What to do if you are a victim of 'revenge porn' or 'sextortion'

Criminals use fake identities to befriend victims online. Credit: PA

'Sextortion' and 'revenge porn' are growing crimes where victims are either exploited for money or humiliated out of spite.

In the case of sextortion, victims are persuaded to perform sexual acts in front of their webcam and the recorded material is then used as blackmail.

Criminals use fake identities to befriend victims online, using websites such as Facebook, Skype or LinkedIn, then threaten to share the video with the victim's friends or family.

'Revenge porn' more often involves an ex-partner or person known to you, who seeks to use what you thought were private images to embarrass or humiliate you.

Victim Support, the National Crime Agency (NCA) and the National Police Chiefs' Council have advice for those who have been, or are likely to be, targeted.

The NCA has this advice for victims of sextortion, if someone threatens to share explicit images or videos of you unless money is paid.

When relationships sour, sometimes past indiscretions came back to haunt you. Credit: PA
  • Don't panic

Contact your local police and internet service provider immediately. The police will take your case seriously, will deal with it in confidence and will not judge you for being in this situation.

  • Don't communicate

Cut all communication with the criminals and take screen shots of all your communication.

Suspend your Facebook account (but don’t delete it) and use the online reporting process to report the matter to Skype, YouTube etc.

You can also get the video blocked when reporting it and set up an alert in case the video resurfaces.

Deactivating the Facebook account temporarily rather than shutting it down will mean the data are preserved and will help police to collect evidence.

The account can also be reactivated at any time so your online memories are not lost forever.

Keep an eye on all the accounts which you might have linked in case the criminals try to contact you via one of those.

Cut all communication with the criminals and take screen shots of all your communication. Credit: PA
  • Don't pay

Many victims who have paid have continued to get more demands for higher amounts of money.

In some cases, even when the demands have been met the offenders will still go on to post the explicit videos.

If you have already paid, check to see if the money has been collected. If it has, and if you are able, then make a note of where it was collected from.

If it hasn't, then you can cancel the payment and the sooner you do that the better.

  • Preserve evidence

Make a note of all details provided by the offenders, for example; the Skype name (particularly the Skype ID), the Facebook URL; the Western Union or MoneyGram Money Transfer Control Number (MTCN); any photos/videos that were sent, etc.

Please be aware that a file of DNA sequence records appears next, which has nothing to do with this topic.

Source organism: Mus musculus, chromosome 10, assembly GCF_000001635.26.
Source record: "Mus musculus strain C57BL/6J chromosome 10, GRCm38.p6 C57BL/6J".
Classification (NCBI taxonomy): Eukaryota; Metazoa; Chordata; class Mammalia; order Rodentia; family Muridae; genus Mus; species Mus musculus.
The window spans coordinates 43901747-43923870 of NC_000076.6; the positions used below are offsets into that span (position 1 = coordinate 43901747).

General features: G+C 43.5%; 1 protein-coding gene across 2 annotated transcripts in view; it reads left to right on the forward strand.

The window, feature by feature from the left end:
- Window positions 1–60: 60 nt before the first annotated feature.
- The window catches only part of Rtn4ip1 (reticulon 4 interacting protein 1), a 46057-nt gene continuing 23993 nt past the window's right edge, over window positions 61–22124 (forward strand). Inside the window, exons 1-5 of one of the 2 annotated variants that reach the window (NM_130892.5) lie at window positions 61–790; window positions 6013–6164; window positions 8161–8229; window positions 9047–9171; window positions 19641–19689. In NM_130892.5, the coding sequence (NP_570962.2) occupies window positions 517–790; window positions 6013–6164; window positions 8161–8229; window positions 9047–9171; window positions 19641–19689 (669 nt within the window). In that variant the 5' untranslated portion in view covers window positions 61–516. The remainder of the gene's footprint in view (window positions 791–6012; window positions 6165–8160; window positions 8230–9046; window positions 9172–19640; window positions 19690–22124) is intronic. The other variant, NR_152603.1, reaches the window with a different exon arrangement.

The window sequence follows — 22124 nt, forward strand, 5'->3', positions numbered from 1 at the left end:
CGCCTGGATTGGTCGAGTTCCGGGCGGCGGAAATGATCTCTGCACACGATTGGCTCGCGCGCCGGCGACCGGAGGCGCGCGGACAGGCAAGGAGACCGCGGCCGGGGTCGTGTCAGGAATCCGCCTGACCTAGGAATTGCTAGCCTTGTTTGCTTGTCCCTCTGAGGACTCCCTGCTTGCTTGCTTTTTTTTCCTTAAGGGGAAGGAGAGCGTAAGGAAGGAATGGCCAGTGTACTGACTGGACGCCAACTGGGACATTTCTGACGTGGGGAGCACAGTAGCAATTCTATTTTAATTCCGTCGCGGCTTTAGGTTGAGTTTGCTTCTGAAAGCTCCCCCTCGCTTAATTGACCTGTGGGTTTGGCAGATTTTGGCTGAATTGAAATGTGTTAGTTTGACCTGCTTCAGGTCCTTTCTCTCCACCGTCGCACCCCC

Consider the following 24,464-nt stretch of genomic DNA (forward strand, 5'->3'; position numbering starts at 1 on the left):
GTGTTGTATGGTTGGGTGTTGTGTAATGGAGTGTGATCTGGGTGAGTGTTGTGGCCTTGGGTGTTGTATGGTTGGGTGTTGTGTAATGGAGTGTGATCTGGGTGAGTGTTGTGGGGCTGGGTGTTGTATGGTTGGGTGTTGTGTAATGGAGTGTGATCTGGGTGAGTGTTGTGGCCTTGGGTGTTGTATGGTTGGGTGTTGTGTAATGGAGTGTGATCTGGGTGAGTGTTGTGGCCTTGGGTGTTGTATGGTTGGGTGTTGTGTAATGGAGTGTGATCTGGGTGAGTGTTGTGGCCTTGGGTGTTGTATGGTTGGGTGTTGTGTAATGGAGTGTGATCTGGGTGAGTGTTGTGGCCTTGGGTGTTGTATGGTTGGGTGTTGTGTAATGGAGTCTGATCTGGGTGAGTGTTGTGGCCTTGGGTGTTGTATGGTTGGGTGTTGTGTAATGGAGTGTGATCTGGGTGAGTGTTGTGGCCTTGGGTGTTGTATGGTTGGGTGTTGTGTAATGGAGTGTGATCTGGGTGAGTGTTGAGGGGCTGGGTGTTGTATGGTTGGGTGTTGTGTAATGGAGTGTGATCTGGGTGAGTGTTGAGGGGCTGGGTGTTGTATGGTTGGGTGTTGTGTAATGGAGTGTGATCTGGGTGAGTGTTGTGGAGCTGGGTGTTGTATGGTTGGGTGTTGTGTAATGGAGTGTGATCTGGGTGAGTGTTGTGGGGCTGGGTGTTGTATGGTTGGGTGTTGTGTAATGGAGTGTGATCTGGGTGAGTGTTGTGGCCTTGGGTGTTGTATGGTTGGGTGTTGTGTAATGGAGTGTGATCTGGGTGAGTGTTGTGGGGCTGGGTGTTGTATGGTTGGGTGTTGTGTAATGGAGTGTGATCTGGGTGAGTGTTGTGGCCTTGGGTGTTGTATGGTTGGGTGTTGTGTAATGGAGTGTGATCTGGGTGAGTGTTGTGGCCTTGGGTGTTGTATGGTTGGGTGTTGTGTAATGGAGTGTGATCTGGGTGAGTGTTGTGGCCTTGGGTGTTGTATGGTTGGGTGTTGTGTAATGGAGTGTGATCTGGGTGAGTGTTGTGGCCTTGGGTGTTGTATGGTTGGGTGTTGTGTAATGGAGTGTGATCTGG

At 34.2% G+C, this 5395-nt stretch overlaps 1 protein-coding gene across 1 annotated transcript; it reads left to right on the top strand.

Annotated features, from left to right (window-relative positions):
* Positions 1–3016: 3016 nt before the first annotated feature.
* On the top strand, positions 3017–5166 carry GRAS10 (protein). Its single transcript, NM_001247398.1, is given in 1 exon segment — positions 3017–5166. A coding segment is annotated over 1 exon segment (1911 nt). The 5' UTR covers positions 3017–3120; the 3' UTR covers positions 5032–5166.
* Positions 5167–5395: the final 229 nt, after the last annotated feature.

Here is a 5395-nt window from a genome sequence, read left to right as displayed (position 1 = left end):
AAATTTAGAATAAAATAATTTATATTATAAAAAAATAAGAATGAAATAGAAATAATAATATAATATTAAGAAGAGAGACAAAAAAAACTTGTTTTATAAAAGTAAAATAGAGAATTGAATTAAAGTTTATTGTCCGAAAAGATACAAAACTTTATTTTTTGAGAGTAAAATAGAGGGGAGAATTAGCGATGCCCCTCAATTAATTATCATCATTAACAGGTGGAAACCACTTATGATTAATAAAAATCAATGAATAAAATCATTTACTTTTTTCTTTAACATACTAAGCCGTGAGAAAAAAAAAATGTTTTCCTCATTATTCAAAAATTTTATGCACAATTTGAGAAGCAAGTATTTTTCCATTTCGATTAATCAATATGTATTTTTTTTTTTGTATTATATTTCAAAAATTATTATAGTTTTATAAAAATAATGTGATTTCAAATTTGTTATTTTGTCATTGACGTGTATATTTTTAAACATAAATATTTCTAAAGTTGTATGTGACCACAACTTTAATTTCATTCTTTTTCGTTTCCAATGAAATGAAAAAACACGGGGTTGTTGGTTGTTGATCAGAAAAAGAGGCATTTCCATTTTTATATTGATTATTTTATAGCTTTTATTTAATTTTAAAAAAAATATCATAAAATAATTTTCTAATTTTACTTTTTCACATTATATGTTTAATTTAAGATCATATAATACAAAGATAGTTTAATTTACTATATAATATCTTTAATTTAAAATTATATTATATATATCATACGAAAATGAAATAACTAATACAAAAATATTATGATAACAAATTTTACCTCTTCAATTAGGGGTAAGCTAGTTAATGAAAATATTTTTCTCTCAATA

Be aware that the scammer's Skype name is different to their Skype ID, and it is the ID details that police will need.

To get that, right click on their profile, select ‘View Profile’ and then look for the name shown in blue rather than the one above it in black. It'll be next to the word ’Skype’ and will have no spaces in it.


Remember that you're the victim of organised criminals, you are not alone and confidential support is available. You can get through this.

  • Further help and support

If this has happened to you and you are under 18, talk to an adult that you trust.

It may feel like there is no way out, but there are professionals who can help you. You can also get help from:

PAPYRUS provides confidential advice and support and works to prevent young suicide in the UK.

Samaritans to talk any time you like in your own way and off the record.

Other sites that can offer advice include: Get Safe Online, Revenge Porn Helpline, Skype advice on protecting yourself from blackmail, Thinkuknow

The Ministry of Justice has campaigned on the issue of revenge porn. Credit: Ministry of Justice

If you are being targeted in so-called revenge porn, Victim Support has this advice:

Even if you are in a relationship, think carefully before you share any sexual images with anyone, regardless of whether this is online, in person or via text message.

- Check your privacy settings on social media regularly to keep them up to date.

- Don’t share personal information or contact details online.

- Turn your webcam off when you are not using it.

- As with sextortion, Victim Support also says that if someone has posted explicit images of you online, you should report the incident to the website where the images were posted and ask for them to be removed.

- You should try to keep evidence of the incident by taking a record and screenshots of any posts or messages.

If you need further advice on how to get explicit online material removed, contact the Revenge Porn Helpline on [0845 6000 459](tel: 0845 6000 459).